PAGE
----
But running to Absher’s defense, so far I’ve avoided addressing his claim that people wouldn’t put up with disease-infested dogs running around communities terrorizing people. And he’s 100% right. They deserve special protected status. What the U.S. Government, i.e. the United State Fish and Wildlife Service does is take those feral dogs, lock them up in a remote pen somewhere for awhile and then release them into people’s back yards claiming them to be a non essential experimentation of “wolves”, pure breeds, creating a “distinct population segment” and then protecting them so they can legally spread disease and kill off all the wildlife….like cats are doing with birds.

I would suggest that if J.R. Absher and others want to get these cats off the street, get with some of those brilliant faux scientists at the USFWS and claim those cats to be a rare species of cats that needs protecting. Then people will be more tolerant and there would be no problems.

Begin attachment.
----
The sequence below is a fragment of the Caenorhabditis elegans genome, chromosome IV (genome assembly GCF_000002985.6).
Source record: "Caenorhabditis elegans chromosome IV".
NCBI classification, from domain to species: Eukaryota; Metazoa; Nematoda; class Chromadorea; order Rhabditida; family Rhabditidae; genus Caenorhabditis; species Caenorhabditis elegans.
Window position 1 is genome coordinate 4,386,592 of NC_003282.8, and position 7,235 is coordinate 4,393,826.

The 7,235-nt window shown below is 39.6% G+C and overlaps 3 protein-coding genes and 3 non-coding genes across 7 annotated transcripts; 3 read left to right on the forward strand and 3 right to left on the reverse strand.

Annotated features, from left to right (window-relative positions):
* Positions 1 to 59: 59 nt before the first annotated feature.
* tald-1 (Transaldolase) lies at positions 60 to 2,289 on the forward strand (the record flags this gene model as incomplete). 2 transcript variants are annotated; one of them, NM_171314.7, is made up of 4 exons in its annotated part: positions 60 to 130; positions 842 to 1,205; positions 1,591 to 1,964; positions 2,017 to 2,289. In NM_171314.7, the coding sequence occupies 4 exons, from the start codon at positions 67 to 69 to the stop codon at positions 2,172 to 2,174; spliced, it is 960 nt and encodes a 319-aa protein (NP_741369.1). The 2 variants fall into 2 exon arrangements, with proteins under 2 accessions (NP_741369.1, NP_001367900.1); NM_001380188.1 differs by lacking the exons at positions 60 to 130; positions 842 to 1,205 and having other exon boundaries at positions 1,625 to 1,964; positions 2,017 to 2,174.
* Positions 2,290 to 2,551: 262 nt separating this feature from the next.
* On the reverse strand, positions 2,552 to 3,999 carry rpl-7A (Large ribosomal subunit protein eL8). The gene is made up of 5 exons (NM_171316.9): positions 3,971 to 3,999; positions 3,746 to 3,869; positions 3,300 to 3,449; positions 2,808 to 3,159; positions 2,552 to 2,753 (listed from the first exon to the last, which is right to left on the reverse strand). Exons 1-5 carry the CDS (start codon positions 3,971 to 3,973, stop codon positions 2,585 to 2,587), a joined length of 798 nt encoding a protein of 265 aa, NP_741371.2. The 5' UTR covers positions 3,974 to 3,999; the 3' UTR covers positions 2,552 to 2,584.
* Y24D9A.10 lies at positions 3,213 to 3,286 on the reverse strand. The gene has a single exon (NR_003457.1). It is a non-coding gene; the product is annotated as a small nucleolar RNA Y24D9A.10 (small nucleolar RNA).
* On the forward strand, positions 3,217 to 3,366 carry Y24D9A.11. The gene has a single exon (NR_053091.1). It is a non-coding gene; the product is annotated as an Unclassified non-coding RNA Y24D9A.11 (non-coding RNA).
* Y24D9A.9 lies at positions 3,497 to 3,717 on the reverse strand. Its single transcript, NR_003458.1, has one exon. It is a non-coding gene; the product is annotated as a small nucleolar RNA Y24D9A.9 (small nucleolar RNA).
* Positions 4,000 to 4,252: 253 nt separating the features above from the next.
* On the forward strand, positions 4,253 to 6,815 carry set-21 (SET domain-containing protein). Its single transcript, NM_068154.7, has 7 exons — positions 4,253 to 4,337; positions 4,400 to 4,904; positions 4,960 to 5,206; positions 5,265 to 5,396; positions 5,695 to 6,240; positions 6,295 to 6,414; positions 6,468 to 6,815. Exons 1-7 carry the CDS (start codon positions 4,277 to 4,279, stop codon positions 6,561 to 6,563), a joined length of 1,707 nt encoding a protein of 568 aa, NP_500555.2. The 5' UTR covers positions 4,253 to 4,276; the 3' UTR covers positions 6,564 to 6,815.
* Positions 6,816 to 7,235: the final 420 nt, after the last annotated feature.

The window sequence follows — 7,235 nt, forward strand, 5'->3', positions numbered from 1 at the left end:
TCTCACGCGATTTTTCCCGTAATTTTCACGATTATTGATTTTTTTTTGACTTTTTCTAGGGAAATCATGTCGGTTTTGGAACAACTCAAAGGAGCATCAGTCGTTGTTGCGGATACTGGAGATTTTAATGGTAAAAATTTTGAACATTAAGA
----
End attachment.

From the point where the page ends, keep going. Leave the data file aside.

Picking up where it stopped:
I can think of species like, mini catamount, or toy tiger. Hey maybe I’m on to something.

I’m from the government and I’m here to help.

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Who’s Giving Away a Cat for Free? Must Be PETA

FreeCat

Maybe USFWS is planning to “reintroduce” these kitties into Yellowstone. Great idea!

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Kitty Cats Missing – Searching for Explanation

In a small mid-Maine town, at least six people’s cats have come up among the missing, according to the Bangor Daily News. The owners of the cats are searching for both cats and an explanation for a seemingly odd and mysterious vanishing. I don’t think it’s all that odd.